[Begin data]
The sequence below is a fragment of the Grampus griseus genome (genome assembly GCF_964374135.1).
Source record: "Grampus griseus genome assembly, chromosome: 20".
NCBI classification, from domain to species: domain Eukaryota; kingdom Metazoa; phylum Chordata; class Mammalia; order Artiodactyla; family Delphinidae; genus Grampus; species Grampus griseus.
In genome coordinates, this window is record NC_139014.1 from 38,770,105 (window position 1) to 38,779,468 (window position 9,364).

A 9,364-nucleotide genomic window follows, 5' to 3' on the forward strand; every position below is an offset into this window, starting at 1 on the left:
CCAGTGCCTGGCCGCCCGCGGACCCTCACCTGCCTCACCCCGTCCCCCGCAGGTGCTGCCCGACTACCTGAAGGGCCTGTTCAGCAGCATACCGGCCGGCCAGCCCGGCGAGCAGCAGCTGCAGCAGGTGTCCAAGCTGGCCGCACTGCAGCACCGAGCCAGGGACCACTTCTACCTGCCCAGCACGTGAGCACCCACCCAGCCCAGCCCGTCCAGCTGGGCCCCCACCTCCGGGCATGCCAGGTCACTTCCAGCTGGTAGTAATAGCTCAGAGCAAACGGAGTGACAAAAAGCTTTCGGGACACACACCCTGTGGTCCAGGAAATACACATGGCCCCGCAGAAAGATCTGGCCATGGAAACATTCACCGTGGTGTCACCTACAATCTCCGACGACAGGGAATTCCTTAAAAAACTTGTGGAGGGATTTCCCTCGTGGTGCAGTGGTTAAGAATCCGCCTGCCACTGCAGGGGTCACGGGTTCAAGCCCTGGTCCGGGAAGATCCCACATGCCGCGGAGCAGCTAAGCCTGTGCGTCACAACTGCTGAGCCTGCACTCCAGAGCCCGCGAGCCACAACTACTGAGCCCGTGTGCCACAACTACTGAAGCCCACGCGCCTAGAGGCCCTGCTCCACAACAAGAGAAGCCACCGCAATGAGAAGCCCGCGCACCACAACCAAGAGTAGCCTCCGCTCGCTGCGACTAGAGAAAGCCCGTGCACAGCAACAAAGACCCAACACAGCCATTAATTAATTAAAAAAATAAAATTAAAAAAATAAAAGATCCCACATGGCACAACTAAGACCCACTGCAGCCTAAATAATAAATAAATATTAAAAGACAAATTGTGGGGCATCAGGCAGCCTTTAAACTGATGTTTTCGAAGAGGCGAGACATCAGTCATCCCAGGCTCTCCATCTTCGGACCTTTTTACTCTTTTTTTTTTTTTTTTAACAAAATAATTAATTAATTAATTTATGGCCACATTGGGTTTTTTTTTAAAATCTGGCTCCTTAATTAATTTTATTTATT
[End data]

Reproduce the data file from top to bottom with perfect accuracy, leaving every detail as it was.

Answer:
The sequence below is a fragment of the Grampus griseus genome (genome assembly GCF_964374135.1).
Source record: "Grampus griseus genome assembly, chromosome: 20".
NCBI classification, from domain to species: domain Eukaryota; kingdom Metazoa; phylum Chordata; class Mammalia; order Artiodactyla; family Delphinidae; genus Grampus; species Grampus griseus.
In genome coordinates, this window is record NC_139014.1 from 38,770,105 (window position 1) to 38,779,468 (window position 9,364).

A 9,364-nucleotide genomic window follows, 5' to 3' on the forward strand; every position below is an offset into this window, starting at 1 on the left:
CCAGTGCCTGGCCGCCCGCGGACCCTCACCTGCCTCACCCCGTCCCCCGCAGGTGCTGCCCGACTACCTGAAGGGCCTGTTCAGCAGCATACCGGCCGGCCAGCCCGGCGAGCAGCAGCTGCAGCAGGTGTCCAAGCTGGCCGCACTGCAGCACCGAGCCAGGGACCACTTCTACCTGCCCAGCACGTGAGCACCCACCCAGCCCAGCCCGTCCAGCTGGGCCCCCACCTCCGGGCATGCCAGGTCACTTCCAGCTGGTAGTAATAGCTCAGAGCAAACGGAGTGACAAAAAGCTTTCGGGACACACACCCTGTGGTCCAGGAAATACACATGGCCCCGCAGAAAGATCTGGCCATGGAAACATTCACCGTGGTGTCACCTACAATCTCCGACGACAGGGAATTCCTTAAAAAACTTGTGGAGGGATTTCCCTCGTGGTGCAGTGGTTAAGAATCCGCCTGCCACTGCAGGGGTCACGGGTTCAAGCCCTGGTCCGGGAAGATCCCACATGCCGCGGAGCAGCTAAGCCTGTGCGTCACAACTGCTGAGCCTGCACTCCAGAGCCCGCGAGCCACAACTACTGAGCCCGTGTGCCACAACTACTGAAGCCCACGCGCCTAGAGGCCCTGCTCCACAACAAGAGAAGCCACCGCAATGAGAAGCCCGCGCACCACAACCAAGAGTAGCCTCCGCTCGCTGCGACTAGAGAAAGCCCGTGCACAGCAACAAAGACCCAACACAGCCATTAATTAATTAAAAAAATAAAATTAAAAAAATAAAAGATCCCACATGGCACAACTAAGACCCACTGCAGCCTAAATAATAAATAAATATTAAAAGACAAATTGTGGGGCATCAGGCAGCCTTTAAACTGATGTTTTCGAAGAGGCGAGACATCAGTCATCCCAGGCTCTCCATCTTCGGACCTTTTTACTCTTTTTTTTTTTTTTTTAACAAAATAATTAATTAATTAATTTATGGCCACATTGGGTTTTTTTTTAAAATCTGGCTCCTTAATTAATTTTATTTATT